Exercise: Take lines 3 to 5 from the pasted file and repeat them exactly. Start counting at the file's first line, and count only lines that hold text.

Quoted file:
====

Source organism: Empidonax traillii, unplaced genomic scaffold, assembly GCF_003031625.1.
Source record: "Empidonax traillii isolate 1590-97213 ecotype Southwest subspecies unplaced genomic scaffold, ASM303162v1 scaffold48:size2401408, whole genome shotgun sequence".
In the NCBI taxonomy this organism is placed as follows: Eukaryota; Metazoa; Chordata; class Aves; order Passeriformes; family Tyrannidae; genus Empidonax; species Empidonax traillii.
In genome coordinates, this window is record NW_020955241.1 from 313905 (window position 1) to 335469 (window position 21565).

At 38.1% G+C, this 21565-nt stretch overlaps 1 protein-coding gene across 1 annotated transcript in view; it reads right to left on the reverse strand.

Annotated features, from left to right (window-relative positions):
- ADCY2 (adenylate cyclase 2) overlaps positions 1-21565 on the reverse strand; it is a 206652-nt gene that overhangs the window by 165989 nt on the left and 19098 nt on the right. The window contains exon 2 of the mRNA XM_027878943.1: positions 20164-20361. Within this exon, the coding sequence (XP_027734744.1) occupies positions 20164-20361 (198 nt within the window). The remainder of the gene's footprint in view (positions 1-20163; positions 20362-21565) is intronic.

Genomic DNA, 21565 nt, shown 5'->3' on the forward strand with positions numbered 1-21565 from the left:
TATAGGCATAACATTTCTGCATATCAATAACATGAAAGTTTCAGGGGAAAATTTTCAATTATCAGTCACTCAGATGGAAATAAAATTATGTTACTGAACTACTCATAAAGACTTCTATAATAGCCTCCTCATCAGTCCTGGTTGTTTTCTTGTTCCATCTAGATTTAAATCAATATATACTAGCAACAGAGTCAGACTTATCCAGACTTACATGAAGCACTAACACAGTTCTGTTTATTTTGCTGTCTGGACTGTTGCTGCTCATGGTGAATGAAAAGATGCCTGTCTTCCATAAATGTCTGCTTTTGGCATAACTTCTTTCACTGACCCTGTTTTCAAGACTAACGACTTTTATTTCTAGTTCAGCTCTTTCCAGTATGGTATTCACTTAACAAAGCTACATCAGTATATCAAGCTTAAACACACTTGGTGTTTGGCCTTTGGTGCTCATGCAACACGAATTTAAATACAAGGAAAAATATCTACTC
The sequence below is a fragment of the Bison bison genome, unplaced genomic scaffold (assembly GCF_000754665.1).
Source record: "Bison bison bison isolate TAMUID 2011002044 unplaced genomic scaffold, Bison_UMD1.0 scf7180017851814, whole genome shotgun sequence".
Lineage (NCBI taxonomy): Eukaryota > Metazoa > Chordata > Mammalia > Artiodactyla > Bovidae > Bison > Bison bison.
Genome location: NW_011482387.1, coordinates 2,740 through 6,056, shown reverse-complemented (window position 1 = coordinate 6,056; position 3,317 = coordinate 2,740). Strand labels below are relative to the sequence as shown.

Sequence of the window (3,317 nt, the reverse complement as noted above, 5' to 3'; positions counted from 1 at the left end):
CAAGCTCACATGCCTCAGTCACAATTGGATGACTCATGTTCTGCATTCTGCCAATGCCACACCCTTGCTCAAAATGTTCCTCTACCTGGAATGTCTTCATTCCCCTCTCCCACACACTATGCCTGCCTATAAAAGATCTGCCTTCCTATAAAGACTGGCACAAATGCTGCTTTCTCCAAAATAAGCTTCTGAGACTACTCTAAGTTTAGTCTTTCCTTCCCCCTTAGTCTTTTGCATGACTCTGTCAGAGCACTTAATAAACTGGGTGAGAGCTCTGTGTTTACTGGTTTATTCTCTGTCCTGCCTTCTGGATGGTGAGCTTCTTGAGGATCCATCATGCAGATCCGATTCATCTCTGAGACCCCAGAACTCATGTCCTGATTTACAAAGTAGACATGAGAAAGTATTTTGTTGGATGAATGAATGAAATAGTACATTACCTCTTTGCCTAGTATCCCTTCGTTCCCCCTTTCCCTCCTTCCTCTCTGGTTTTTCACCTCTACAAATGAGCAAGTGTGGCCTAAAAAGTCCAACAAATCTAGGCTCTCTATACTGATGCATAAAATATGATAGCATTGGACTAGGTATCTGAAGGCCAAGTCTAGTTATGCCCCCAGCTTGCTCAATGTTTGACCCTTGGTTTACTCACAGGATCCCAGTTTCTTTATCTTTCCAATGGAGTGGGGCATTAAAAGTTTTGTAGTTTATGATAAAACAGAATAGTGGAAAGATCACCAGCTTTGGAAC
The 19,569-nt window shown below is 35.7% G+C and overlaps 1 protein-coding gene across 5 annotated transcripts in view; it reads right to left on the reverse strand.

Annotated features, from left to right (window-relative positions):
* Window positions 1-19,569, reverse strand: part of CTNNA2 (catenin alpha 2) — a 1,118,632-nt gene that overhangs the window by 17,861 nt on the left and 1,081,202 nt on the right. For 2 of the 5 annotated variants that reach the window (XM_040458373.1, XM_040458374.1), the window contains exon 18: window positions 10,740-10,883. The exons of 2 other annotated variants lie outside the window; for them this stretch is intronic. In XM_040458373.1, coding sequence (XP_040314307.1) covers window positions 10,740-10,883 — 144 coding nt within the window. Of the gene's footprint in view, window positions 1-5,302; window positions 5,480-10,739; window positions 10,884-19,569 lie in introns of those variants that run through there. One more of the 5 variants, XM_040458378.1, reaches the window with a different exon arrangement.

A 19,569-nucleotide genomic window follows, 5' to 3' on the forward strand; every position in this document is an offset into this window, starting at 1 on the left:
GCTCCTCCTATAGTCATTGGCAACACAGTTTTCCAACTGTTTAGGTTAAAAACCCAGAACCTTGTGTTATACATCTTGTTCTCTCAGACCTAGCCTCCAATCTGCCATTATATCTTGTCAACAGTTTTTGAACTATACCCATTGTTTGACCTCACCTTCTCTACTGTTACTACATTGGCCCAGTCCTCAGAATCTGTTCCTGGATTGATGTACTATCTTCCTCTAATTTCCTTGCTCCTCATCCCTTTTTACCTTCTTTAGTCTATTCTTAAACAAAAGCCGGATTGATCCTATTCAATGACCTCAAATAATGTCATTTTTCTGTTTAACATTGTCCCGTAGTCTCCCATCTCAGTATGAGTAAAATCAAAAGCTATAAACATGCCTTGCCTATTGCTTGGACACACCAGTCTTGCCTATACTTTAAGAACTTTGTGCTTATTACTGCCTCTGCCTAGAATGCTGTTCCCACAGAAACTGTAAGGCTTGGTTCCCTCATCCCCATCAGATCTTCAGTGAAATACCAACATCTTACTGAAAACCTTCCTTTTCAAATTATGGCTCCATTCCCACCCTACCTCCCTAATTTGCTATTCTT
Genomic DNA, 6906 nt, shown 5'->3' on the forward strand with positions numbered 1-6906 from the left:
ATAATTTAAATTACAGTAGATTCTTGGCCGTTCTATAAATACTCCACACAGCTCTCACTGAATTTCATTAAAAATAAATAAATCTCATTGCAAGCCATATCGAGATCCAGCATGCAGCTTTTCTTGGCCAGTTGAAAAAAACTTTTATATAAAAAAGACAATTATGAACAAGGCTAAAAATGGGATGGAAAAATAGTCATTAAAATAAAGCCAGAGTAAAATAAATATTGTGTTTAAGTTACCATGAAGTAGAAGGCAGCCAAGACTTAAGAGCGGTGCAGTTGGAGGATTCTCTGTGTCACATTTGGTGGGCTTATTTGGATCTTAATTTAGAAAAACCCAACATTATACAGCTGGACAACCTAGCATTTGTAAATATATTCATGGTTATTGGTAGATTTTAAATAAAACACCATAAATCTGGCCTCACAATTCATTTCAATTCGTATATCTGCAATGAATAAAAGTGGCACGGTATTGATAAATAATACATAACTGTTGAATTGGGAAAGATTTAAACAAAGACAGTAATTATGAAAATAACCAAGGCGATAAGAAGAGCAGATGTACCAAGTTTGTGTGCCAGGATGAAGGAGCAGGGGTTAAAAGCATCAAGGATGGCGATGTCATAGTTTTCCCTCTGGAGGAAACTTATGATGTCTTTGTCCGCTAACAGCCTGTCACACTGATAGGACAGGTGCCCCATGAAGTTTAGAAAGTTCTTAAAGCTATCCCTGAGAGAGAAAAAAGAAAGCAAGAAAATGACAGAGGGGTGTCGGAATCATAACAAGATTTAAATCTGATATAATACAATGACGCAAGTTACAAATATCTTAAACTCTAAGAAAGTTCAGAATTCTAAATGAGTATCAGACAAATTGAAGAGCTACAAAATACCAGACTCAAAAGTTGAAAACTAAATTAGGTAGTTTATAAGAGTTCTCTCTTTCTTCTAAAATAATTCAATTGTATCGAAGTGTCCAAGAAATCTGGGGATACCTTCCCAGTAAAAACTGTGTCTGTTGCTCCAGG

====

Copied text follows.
In the NCBI taxonomy this organism is placed as follows: Eukaryota; Metazoa; Chordata; class Aves; order Passeriformes; family Tyrannidae; genus Empidonax; species Empidonax traillii.
In genome coordinates, this window is record NW_020955241.1 from 313905 (window position 1) to 335469 (window position 21565).

At 38.1% G+C, this 21565-nt stretch overlaps 1 protein-coding gene across 1 annotated transcript in view; it reads right to left on the reverse strand.